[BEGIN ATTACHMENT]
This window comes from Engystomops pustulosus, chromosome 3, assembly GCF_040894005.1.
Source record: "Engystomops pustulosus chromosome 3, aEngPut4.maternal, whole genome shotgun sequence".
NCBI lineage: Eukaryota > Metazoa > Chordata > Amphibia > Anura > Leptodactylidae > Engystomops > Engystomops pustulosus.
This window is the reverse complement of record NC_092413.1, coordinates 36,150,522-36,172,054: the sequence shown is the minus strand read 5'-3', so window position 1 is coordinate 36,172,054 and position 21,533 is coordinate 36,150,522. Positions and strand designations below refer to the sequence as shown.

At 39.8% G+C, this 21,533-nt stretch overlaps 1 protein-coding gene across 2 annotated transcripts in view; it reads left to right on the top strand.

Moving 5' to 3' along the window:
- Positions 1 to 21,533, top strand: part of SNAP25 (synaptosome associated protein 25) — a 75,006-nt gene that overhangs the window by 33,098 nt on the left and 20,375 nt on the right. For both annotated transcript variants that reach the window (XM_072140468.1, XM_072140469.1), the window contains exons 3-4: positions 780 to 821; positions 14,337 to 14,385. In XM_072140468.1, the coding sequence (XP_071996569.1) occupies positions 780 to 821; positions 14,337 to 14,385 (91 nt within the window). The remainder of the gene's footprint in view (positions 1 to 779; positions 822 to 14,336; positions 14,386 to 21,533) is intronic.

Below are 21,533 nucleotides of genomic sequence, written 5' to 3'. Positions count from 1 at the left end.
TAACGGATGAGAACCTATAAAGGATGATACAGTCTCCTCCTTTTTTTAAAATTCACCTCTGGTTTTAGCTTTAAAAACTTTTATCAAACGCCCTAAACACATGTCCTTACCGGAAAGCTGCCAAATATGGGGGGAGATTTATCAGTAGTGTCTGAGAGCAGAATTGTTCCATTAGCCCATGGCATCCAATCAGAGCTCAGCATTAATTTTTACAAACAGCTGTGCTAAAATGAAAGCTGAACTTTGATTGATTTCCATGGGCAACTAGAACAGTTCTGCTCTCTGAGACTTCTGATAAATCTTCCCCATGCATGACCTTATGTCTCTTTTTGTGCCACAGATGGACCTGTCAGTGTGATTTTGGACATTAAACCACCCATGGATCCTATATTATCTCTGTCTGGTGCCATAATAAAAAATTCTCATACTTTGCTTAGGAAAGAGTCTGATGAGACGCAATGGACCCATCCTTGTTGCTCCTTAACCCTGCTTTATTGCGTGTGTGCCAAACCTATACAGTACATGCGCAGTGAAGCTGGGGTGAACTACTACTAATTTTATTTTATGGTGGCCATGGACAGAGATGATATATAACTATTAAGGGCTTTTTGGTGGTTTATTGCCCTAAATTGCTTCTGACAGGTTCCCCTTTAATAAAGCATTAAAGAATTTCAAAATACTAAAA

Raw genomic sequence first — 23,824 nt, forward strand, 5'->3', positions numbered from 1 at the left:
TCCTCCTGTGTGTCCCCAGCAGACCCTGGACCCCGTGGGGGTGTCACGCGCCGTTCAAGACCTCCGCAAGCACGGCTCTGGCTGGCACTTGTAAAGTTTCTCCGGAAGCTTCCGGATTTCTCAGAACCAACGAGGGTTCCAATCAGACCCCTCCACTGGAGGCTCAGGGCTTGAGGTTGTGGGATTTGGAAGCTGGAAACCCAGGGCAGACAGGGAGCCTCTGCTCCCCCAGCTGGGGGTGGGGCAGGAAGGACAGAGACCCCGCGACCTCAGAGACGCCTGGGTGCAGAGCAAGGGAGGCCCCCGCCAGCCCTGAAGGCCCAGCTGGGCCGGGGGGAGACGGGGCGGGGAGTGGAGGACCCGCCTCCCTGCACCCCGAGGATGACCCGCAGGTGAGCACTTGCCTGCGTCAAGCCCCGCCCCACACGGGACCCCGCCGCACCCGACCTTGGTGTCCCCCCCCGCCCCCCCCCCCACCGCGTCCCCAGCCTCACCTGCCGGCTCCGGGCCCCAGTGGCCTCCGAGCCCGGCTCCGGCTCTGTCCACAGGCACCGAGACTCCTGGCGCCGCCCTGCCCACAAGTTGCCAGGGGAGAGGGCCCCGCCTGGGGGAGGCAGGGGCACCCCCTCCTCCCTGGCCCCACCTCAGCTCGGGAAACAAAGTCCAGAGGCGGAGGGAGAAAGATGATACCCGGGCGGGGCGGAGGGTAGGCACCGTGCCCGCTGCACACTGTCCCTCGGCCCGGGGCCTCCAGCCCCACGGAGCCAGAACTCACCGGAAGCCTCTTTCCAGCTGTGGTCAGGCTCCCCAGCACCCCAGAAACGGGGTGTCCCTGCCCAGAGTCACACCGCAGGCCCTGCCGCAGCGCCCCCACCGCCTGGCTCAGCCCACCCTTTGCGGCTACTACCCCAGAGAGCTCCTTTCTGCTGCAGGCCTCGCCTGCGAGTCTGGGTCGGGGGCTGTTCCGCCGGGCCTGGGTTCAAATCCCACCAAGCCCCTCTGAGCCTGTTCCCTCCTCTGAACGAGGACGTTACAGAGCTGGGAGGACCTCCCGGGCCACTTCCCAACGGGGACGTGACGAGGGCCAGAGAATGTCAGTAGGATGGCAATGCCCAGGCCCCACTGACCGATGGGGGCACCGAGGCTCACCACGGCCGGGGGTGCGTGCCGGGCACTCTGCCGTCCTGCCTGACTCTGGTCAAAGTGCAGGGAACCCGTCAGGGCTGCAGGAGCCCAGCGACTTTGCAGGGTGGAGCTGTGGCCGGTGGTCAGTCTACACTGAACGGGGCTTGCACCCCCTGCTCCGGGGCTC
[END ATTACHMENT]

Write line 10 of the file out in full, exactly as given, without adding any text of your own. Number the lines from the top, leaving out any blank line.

Raw genomic sequence first — 23,824 nt, forward strand, 5'->3', positions numbered from 1 at the left: